The changes in CO2 amount in the biosphere from the beginning of the pandemic

Carbon dioxide is demonstrated as the main component of the Carbon Cycle on Earth – a series of processes that transfer carbon in various forms throughout our ecosystem. Volcanic outgassing and wildfires are two major natural sources of CO2 that should be named firstly. Respiration, the process by which organisms get energy from their food, produces carbon dioxide. Human activities, combustion engines or in the industry, all produce CO2. As this would be, CO2 is a very important part of the earth. It is a major greenhouse gas that aids in the trapping of heat in our atmosphere, our world would be inhospitably cold without it. However, when the CO2 concentration grows, it contributes to global warming, thereby threatening to change our planet’s climate as average world temperatures rise. After industrial revolutions, CO2 was thrown into the air, causing serious climate change and human issues.

CO2 concentrations had risen sharply from pre-industrial levels of around 280 parts per million to over 410.5 parts per million by the start of 2019 [1]. Lately, the world was hit by a global pandemic known as coronavirus (COVID-19), which has spread to hundreds of countries worldwide, it spread quickly over the first few months across the world, infecting countries and territories, resulting in about 25 million confirmed cases and nearly 837000 fatalities. As of October 2021, the numbers are 235 million and approximately 4.9 million, respectively (recently updated data can be found in [2]). The entire Coronavirus Pandemic database may be reviewed here [3].

Lockdown orders had become the most important defensive front-line we’d ever had, with facemasks and hand sanitizer as our weaponry. Lockdown cities, school closures, transportation restrictions, industrial closures, company downsizing, and institutions, to name a few examples, have all been imposed by governments to regulate human activity in times of crisis. The spread of the COVID-19 was slowed as a result of these huge measures. At the same time, global climate data had changed dramatically for the first time in recorded history.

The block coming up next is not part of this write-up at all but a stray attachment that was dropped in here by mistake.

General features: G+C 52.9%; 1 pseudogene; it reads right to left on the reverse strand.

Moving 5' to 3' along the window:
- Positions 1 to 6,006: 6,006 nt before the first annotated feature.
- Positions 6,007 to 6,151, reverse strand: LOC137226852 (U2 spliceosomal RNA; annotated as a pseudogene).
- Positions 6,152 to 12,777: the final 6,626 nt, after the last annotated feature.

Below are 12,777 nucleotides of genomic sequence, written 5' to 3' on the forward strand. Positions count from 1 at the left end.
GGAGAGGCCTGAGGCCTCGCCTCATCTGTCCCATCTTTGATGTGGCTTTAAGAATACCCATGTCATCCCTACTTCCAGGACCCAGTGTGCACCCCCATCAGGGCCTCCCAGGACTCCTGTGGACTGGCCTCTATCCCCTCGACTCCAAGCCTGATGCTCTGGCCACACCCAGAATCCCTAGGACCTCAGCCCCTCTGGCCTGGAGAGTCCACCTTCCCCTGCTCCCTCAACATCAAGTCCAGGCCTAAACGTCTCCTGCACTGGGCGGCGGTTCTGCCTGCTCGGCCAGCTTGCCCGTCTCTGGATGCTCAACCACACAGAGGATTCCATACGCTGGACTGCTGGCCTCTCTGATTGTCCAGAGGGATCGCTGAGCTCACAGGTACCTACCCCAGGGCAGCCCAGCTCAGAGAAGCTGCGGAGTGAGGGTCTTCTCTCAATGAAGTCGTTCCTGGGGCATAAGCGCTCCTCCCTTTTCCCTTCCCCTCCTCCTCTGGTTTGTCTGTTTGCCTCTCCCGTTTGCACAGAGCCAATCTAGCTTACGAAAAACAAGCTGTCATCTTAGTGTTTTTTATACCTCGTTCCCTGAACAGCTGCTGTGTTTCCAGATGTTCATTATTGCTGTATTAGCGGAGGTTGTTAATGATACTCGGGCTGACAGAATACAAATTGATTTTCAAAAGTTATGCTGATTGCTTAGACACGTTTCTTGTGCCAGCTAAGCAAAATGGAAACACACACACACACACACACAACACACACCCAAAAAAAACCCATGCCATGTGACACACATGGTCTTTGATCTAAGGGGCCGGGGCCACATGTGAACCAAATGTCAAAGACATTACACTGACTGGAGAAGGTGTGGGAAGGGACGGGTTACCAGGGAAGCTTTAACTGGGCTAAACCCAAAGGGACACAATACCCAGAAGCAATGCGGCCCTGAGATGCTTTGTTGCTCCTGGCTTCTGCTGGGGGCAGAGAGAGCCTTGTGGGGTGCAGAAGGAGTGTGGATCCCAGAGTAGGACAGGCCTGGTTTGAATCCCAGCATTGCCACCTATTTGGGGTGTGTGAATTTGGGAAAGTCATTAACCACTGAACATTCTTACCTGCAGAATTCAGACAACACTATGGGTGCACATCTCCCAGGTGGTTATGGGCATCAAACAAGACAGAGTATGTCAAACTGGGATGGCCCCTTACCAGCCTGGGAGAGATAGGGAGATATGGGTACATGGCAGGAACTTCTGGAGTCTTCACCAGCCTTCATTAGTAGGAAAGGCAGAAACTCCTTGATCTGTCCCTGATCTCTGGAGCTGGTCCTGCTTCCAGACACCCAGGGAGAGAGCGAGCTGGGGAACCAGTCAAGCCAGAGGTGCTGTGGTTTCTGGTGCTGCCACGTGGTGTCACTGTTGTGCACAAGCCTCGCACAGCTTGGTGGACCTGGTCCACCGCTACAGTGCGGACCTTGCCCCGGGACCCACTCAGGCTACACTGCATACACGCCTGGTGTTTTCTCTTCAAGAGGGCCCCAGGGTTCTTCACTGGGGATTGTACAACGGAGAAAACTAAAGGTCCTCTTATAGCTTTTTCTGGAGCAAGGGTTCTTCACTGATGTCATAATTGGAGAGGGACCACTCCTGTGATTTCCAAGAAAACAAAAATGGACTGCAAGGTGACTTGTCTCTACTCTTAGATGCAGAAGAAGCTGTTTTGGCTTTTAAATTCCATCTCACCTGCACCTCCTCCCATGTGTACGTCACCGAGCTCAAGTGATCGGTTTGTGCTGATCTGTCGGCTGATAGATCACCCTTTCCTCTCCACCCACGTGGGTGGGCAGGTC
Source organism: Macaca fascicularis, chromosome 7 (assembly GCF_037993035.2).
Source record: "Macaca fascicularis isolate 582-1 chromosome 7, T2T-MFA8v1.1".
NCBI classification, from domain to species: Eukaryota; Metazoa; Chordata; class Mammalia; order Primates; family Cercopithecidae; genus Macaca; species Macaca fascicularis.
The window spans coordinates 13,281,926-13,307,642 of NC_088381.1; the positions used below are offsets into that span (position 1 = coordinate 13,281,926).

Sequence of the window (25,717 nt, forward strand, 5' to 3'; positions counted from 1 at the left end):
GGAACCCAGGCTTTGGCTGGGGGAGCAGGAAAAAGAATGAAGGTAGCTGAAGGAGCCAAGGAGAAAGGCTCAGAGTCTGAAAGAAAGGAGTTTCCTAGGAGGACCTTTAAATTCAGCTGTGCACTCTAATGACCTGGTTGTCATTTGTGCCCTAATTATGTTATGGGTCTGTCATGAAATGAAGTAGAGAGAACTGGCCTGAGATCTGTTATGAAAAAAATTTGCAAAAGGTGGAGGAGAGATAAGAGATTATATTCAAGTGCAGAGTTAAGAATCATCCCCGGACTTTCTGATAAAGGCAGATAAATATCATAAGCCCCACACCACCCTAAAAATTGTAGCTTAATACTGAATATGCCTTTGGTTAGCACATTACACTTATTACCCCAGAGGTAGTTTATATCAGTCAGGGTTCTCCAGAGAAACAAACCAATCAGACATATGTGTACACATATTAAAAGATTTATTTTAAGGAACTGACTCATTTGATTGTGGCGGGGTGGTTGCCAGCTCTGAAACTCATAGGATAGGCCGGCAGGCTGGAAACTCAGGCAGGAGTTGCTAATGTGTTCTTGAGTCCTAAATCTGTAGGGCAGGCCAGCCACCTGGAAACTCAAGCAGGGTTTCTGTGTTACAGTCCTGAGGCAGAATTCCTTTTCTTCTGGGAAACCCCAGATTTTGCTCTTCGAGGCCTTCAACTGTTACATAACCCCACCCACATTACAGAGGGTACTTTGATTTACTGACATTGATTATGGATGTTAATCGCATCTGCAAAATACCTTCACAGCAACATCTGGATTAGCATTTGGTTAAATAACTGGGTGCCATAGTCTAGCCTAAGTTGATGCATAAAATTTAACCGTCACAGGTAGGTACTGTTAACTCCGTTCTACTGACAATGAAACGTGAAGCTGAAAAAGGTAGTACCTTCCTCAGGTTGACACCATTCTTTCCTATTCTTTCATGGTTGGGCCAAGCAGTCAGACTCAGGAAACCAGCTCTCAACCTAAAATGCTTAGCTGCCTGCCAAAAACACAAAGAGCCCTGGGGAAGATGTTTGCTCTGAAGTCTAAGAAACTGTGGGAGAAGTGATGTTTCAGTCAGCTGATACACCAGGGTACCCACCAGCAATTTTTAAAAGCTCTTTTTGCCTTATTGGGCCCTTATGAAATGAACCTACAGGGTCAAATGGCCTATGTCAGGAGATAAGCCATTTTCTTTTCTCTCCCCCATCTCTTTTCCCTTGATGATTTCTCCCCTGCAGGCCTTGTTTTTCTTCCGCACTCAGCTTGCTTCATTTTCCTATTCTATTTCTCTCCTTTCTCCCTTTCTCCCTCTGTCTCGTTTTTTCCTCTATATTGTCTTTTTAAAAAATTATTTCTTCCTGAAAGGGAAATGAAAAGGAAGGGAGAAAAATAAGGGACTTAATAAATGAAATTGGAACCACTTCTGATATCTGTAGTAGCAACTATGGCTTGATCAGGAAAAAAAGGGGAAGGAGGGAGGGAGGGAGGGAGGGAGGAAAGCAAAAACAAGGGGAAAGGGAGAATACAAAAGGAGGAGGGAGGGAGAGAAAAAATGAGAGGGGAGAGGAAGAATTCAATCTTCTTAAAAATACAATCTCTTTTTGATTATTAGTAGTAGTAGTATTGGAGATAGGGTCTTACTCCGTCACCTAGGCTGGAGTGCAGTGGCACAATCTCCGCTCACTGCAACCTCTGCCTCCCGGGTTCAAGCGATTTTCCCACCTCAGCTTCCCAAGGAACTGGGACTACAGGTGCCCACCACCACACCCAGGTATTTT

According to investigations conducted during the lockdown, CO2 levels have already decreased by nearly a fifth of all time, Fig.1, a huge number not seen since World War II.

Figure 1. Global CO2 emission from 1960 till May 2020 [4].

Based on the fact that CO2 levels fell by 17 percent in April 2020 compared to that of 2019, the first prediction anticipated that the CO2 level would fall between 4.2 and 7.5 percent from last year. The amount of CO2 in the atmosphere seems to have dropped as a consequence of enhanced social distance, which has led to the reduction of product consumption and manufacturing activities. Likewise, a decline in transportation operations contributed to the global fall in carbon emissions. Global aircraft traffic decreased by 60% during the closure, resulting in a short drop in CO2 emissions relative to pre-crisis levels. According to CNBC [5], the United States led the way with a reduction of 12 percent in carbon dioxide emissions, followed by the European Union with an 11 percent lower. India experienced a 9 percent decrease, while China saw a 1.7 percent share. Scientists estimate that this cut may have saved at least 77,000 lives.

Simultaneously, analyzing the northern ozone hole reveals the smallest ozone hole ever seen in history, shrinking from 6.3 million square miles annually to less than 3.9 million square miles at the beginning of 2020. Fig.2. Previously, the Montreal Protocol, which limited the manufacture of ozone-depleting chemicals and was approved internationally in 1987, was mainly credited in major part for ozone recovery (Because the use of CFCs has already damaged the ozone layer). During the Crisis, according to NASA experts, ozone concentrations above Arctic parts of the planet dropped by around 240 Dobson Units (The Dobson Unit -DU is a unit of measurement of the amount of a trace gas in a vertical column through the Earth’s atmosphere) on March 12, 2020, compared to March 12, 2019.